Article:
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Slipping Away MAG
I have always had the dream of winning something, anything, so I decided to be a part of a team that had a chance. When the track coach wanted to experiment with different races to gain more points, I decided to take a chance and try out for the relay team. I made it; Cindy would run the 400, Kim would run the 200, and Susan and I would start the race off by each running the 100.
Then it was the day of the competition at a high school I barely remember. The weather was heavenly and we all were confident that the gold medal would go home around our necks. We had been on fire the previous day and won the prelims, which gave us a small taste of victory. We jogged and did our stretches exactly as we had for previous races. Our practice hand-offs went just as we needed them to.
“Second call for the Girls’ Relay, second call. Please report to the starting of the 100-meter dash,” called the announcer.
The number four on Cindy showed that we were the team picked to win. As I looked to my left and right, I saw enormous, long-legged girls from the other schools with fierce looks on their faces. The clapping and stomping of the crowd made my heart beat faster and my palms sweat, which meant that it was time.
The short, pudgy man in the yellow shirt yelled, “Ladies, head to the starting line. Good luck!”
I took one last look at my teammates and headed down the long stretch of track. Everything felt perfect as I slid my black spikes into the starting blocks.
Wait. Be still. Don’t go over the line. Don’t let go. Wait for it.
At the sound of the gun, my reactions were precise as I sprang from the blocks. My feet danced over the blistering, red turf and with every step I took, my toes sank into the foul-smelling surface. My lungs gasped for air. Everything felt the way it should as I plunged forward. I clutched the baton in my sweaty palm, promising myself not to let go. My legs moved as fast as they could as I hugged the corner of the line. As I came closer to my final steps, my stomach started twisting. The different colors of arrows started to pass under my feet and I knew it was time.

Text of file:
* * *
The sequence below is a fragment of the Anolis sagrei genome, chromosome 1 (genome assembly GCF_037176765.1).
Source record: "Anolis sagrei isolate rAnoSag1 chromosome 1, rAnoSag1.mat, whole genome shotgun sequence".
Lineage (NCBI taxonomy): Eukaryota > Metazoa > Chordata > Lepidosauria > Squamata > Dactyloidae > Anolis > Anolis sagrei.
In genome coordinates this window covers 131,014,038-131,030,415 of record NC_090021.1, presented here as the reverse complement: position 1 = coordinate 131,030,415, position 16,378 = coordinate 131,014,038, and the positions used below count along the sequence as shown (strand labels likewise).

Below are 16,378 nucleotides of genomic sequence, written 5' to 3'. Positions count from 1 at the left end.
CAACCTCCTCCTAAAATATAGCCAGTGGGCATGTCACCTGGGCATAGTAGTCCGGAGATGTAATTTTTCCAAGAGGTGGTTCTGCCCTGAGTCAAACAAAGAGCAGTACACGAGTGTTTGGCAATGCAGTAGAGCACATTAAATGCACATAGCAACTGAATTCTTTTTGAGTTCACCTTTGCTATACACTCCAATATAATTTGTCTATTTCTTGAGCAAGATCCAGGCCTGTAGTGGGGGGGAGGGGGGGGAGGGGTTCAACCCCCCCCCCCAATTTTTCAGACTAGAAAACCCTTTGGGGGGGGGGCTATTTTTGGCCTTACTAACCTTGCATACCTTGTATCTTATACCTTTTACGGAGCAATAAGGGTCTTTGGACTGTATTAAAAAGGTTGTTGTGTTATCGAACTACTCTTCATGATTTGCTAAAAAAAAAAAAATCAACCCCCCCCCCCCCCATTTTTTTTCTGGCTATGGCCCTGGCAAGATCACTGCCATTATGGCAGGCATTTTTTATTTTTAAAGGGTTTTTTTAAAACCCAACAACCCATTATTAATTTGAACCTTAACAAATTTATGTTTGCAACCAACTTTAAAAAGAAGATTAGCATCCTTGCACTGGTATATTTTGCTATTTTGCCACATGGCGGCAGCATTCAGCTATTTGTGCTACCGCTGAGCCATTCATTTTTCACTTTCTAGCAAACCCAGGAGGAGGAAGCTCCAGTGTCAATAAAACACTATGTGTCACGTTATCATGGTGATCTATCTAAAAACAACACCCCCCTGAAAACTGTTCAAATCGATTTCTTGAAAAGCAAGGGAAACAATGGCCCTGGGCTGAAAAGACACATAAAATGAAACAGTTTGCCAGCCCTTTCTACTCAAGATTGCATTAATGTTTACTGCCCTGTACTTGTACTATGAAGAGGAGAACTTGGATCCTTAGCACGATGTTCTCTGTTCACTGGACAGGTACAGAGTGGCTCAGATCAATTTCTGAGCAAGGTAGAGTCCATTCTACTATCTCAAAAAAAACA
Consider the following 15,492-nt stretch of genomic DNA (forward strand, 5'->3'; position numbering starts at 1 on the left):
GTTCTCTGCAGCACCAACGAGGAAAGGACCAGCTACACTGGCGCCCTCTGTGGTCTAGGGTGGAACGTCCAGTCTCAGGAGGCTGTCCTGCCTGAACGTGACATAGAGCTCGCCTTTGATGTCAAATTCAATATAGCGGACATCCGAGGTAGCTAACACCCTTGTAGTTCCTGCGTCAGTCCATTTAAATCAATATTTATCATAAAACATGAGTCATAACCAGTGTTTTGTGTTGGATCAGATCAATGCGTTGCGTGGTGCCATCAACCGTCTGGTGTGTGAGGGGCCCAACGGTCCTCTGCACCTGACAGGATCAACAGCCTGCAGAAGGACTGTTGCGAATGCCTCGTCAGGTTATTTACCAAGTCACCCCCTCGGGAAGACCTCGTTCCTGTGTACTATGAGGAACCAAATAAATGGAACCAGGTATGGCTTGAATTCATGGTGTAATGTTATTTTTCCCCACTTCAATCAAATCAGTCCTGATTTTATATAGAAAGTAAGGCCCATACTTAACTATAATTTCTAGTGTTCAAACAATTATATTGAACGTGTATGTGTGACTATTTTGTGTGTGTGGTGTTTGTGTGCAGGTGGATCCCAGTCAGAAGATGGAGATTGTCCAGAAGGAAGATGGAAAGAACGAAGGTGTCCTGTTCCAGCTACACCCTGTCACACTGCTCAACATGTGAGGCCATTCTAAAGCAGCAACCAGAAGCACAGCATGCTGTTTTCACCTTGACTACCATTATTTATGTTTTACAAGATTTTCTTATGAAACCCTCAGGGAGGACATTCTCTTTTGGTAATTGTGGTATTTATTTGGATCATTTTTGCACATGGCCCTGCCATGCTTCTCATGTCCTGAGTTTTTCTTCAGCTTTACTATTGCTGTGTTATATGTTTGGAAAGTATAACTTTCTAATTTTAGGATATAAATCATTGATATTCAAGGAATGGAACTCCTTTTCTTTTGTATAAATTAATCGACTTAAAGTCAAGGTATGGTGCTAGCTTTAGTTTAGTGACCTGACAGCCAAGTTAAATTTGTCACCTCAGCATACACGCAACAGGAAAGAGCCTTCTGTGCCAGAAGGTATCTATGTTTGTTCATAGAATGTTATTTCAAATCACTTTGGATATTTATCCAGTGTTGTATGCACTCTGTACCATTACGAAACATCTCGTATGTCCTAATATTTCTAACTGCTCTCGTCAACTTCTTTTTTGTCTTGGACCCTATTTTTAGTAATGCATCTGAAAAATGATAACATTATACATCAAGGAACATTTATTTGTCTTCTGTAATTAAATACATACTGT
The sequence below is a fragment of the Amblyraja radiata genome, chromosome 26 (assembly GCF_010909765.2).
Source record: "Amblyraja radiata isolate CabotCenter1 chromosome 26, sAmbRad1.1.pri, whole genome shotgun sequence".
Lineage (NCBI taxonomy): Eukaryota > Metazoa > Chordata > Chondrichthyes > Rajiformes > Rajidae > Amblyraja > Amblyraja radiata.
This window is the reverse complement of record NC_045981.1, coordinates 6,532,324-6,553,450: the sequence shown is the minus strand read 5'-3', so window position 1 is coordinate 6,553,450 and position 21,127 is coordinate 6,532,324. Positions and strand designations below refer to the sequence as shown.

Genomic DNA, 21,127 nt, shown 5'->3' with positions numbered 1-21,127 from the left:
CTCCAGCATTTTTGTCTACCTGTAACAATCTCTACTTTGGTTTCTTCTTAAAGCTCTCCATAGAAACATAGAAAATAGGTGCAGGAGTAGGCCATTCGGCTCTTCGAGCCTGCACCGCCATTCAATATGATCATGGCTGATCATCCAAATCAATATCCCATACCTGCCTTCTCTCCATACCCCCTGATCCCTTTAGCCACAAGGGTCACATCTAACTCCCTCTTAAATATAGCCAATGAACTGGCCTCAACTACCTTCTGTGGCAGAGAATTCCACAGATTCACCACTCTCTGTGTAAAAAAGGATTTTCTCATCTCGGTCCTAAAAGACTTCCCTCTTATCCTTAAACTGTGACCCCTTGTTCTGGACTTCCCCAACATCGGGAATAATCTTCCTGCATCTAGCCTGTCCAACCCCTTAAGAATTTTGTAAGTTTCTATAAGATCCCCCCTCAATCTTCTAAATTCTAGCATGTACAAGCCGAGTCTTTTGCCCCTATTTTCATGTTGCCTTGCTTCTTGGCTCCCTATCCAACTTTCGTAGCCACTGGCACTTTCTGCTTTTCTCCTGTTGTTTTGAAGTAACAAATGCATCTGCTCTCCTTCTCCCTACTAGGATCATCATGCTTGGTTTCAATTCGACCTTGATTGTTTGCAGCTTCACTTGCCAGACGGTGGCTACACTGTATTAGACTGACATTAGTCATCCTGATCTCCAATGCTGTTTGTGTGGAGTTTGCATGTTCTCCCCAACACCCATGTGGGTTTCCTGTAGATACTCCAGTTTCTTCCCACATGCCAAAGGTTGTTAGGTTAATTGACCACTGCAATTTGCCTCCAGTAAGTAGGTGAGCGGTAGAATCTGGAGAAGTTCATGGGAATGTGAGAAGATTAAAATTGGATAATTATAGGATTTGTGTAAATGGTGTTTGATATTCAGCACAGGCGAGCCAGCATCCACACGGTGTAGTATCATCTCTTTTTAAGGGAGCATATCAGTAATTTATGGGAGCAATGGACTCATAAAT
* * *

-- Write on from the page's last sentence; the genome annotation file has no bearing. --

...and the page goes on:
“Reach,” I yelled to Susan, who had to reach for the gold baton.
Susan stretched her arm to grab the baton. All of a sudden the crowd stopped cheering. A pin drop could have been heard; our baton had fallen and we were disqualified.
I don’t know what happened but as I was handing the baton to Susan, who was already jogging, it slipped. In mere seconds, our dream - my dream - disappeared.
“Lane three has been disqualified,” announced the exchange zone judge in a stern voice.
I had let my teammates down. Even after I made the team, even after I tried my hardest, I still had nothing. The blurry image of three swollen-eyed girls approached me and my heart sank. We all sat and cried at the victors. I could feel the crowd staring at me, feeling sorry for the team who “could have.”
As I left the stadium that day, my feet dragged, and my head was low with the image of the baton falling to the ground. Yet, in my mind were the words of my father, “If you don’t swing, you don’t hit.” I had tried, so I was one step closer to my goal.